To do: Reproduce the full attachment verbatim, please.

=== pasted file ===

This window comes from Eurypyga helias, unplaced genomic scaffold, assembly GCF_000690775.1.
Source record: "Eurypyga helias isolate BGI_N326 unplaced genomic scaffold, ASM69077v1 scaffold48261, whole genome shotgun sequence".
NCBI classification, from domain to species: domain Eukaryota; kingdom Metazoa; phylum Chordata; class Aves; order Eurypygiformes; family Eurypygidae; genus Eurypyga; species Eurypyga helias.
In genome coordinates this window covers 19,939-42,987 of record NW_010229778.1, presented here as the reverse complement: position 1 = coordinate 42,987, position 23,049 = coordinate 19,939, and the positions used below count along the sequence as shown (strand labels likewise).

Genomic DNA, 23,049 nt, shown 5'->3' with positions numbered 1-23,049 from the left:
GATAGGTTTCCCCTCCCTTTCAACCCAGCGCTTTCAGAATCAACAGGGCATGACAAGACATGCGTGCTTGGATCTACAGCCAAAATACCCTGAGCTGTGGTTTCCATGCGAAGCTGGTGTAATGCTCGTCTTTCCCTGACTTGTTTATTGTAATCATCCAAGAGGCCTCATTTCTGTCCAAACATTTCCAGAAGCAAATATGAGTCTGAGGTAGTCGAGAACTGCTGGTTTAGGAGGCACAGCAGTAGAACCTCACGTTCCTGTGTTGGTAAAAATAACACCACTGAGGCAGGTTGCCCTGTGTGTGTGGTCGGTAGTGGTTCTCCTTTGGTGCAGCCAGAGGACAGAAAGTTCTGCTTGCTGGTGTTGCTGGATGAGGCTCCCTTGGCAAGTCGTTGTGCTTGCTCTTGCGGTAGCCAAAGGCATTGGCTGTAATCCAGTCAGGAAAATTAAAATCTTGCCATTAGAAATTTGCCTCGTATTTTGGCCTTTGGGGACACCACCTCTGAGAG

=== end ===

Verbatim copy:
This window comes from Eurypyga helias, unplaced genomic scaffold, assembly GCF_000690775.1.
Source record: "Eurypyga helias isolate BGI_N326 unplaced genomic scaffold, ASM69077v1 scaffold48261, whole genome shotgun sequence".
NCBI classification, from domain to species: domain Eukaryota; kingdom Metazoa; phylum Chordata; class Aves; order Eurypygiformes; family Eurypygidae; genus Eurypyga; species Eurypyga helias.
In genome coordinates this window covers 19,939-42,987 of record NW_010229778.1, presented here as the reverse complement: position 1 = coordinate 42,987, position 23,049 = coordinate 19,939, and the positions used below count along the sequence as shown (strand labels likewise).

Genomic DNA, 23,049 nt, shown 5'->3' with positions numbered 1-23,049 from the left:
GATAGGTTTCCCCTCCCTTTCAACCCAGCGCTTTCAGAATCAACAGGGCATGACAAGACATGCGTGCTTGGATCTACAGCCAAAATACCCTGAGCTGTGGTTTCCATGCGAAGCTGGTGTAATGCTCGTCTTTCCCTGACTTGTTTATTGTAATCATCCAAGAGGCCTCATTTCTGTCCAAACATTTCCAGAAGCAAATATGAGTCTGAGGTAGTCGAGAACTGCTGGTTTAGGAGGCACAGCAGTAGAACCTCACGTTCCTGTGTTGGTAAAAATAACACCACTGAGGCAGGTTGCCCTGTGTGTGTGGTCGGTAGTGGTTCTCCTTTGGTGCAGCCAGAGGACAGAAAGTTCTGCTTGCTGGTGTTGCTGGATGAGGCTCCCTTGGCAAGTCGTTGTGCTTGCTCTTGCGGTAGCCAAAGGCATTGGCTGTAATCCAGTCAGGAAAATTAAAATCTTGCCATTAGAAATTTGCCTCGTATTTTGGCCTTTGGGGACACCACCTCTGAGAG